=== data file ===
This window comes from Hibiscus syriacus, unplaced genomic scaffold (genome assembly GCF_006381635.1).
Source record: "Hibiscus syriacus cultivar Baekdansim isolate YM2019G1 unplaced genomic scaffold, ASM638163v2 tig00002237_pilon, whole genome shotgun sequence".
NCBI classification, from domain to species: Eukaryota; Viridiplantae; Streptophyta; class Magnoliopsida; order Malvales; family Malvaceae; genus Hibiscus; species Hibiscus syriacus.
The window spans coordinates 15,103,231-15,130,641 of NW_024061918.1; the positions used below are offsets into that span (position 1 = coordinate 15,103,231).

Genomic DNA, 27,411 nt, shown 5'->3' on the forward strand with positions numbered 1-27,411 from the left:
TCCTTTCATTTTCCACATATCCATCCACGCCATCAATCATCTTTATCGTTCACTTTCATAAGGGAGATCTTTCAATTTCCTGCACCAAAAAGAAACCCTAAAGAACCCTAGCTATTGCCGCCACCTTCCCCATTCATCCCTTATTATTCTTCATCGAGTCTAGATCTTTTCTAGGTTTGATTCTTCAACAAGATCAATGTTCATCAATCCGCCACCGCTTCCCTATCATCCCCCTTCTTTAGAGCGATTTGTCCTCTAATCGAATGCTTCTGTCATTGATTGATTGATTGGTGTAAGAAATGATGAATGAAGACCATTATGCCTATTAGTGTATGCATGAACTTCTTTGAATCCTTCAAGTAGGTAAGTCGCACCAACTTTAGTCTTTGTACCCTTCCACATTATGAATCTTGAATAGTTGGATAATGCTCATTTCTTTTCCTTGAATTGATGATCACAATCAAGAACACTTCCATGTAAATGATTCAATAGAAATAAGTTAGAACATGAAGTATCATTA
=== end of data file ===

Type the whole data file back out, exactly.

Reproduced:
This window comes from Hibiscus syriacus, unplaced genomic scaffold (genome assembly GCF_006381635.1).
Source record: "Hibiscus syriacus cultivar Baekdansim isolate YM2019G1 unplaced genomic scaffold, ASM638163v2 tig00002237_pilon, whole genome shotgun sequence".
NCBI classification, from domain to species: Eukaryota; Viridiplantae; Streptophyta; class Magnoliopsida; order Malvales; family Malvaceae; genus Hibiscus; species Hibiscus syriacus.
The window spans coordinates 15,103,231-15,130,641 of NW_024061918.1; the positions used below are offsets into that span (position 1 = coordinate 15,103,231).

Genomic DNA, 27,411 nt, shown 5'->3' on the forward strand with positions numbered 1-27,411 from the left:
TCCTTTCATTTTCCACATATCCATCCACGCCATCAATCATCTTTATCGTTCACTTTCATAAGGGAGATCTTTCAATTTCCTGCACCAAAAAGAAACCCTAAAGAACCCTAGCTATTGCCGCCACCTTCCCCATTCATCCCTTATTATTCTTCATCGAGTCTAGATCTTTTCTAGGTTTGATTCTTCAACAAGATCAATGTTCATCAATCCGCCACCGCTTCCCTATCATCCCCCTTCTTTAGAGCGATTTGTCCTCTAATCGAATGCTTCTGTCATTGATTGATTGATTGGTGTAAGAAATGATGAATGAAGACCATTATGCCTATTAGTGTATGCATGAACTTCTTTGAATCCTTCAAGTAGGTAAGTCGCACCAACTTTAGTCTTTGTACCCTTCCACATTATGAATCTTGAATAGTTGGATAATGCTCATTTCTTTTCCTTGAATTGATGATCACAATCAAGAACACTTCCATGTAAATGATTCAATAGAAATAAGTTAGAACATGAAGTATCATTA